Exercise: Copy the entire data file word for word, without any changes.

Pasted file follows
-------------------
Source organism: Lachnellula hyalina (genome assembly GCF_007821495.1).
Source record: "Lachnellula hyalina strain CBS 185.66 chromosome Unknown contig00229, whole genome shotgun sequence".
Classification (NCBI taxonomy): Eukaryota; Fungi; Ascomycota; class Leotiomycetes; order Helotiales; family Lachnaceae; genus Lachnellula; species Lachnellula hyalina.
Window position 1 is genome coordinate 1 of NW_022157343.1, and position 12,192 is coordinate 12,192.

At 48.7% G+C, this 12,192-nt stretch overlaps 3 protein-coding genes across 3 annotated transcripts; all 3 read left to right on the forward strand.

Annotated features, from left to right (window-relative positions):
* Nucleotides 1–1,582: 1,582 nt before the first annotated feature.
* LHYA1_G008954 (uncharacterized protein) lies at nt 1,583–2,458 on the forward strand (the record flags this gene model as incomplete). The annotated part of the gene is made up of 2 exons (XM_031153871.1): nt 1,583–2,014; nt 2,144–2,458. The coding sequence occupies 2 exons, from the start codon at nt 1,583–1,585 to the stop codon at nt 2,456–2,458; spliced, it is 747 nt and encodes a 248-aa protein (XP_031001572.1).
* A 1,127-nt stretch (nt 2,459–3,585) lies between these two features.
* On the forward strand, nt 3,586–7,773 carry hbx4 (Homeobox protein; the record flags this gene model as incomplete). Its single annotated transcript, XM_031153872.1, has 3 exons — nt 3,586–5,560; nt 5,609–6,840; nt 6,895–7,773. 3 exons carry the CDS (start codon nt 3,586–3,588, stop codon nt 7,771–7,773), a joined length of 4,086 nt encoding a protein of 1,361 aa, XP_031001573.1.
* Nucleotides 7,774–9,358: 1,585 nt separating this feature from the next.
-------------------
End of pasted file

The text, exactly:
Source organism: Lachnellula hyalina (genome assembly GCF_007821495.1).
Source record: "Lachnellula hyalina strain CBS 185.66 chromosome Unknown contig00229, whole genome shotgun sequence".
Classification (NCBI taxonomy): Eukaryota; Fungi; Ascomycota; class Leotiomycetes; order Helotiales; family Lachnaceae; genus Lachnellula; species Lachnellula hyalina.
Window position 1 is genome coordinate 1 of NW_022157343.1, and position 12,192 is coordinate 12,192.

At 48.7% G+C, this 12,192-nt stretch overlaps 3 protein-coding genes across 3 annotated transcripts; all 3 read left to right on the forward strand.

Annotated features, from left to right (window-relative positions):
* Nucleotides 1–1,582: 1,582 nt before the first annotated feature.
* LHYA1_G008954 (uncharacterized protein) lies at nt 1,583–2,458 on the forward strand (the record flags this gene model as incomplete). The annotated part of the gene is made up of 2 exons (XM_031153871.1): nt 1,583–2,014; nt 2,144–2,458. The coding sequence occupies 2 exons, from the start codon at nt 1,583–1,585 to the stop codon at nt 2,456–2,458; spliced, it is 747 nt and encodes a 248-aa protein (XP_031001572.1).
* A 1,127-nt stretch (nt 2,459–3,585) lies between these two features.
* On the forward strand, nt 3,586–7,773 carry hbx4 (Homeobox protein; the record flags this gene model as incomplete). Its single annotated transcript, XM_031153872.1, has 3 exons — nt 3,586–5,560; nt 5,609–6,840; nt 6,895–7,773. 3 exons carry the CDS (start codon nt 3,586–3,588, stop codon nt 7,771–7,773), a joined length of 4,086 nt encoding a protein of 1,361 aa, XP_031001573.1.
* Nucleotides 7,774–9,358: 1,585 nt separating this feature from the next.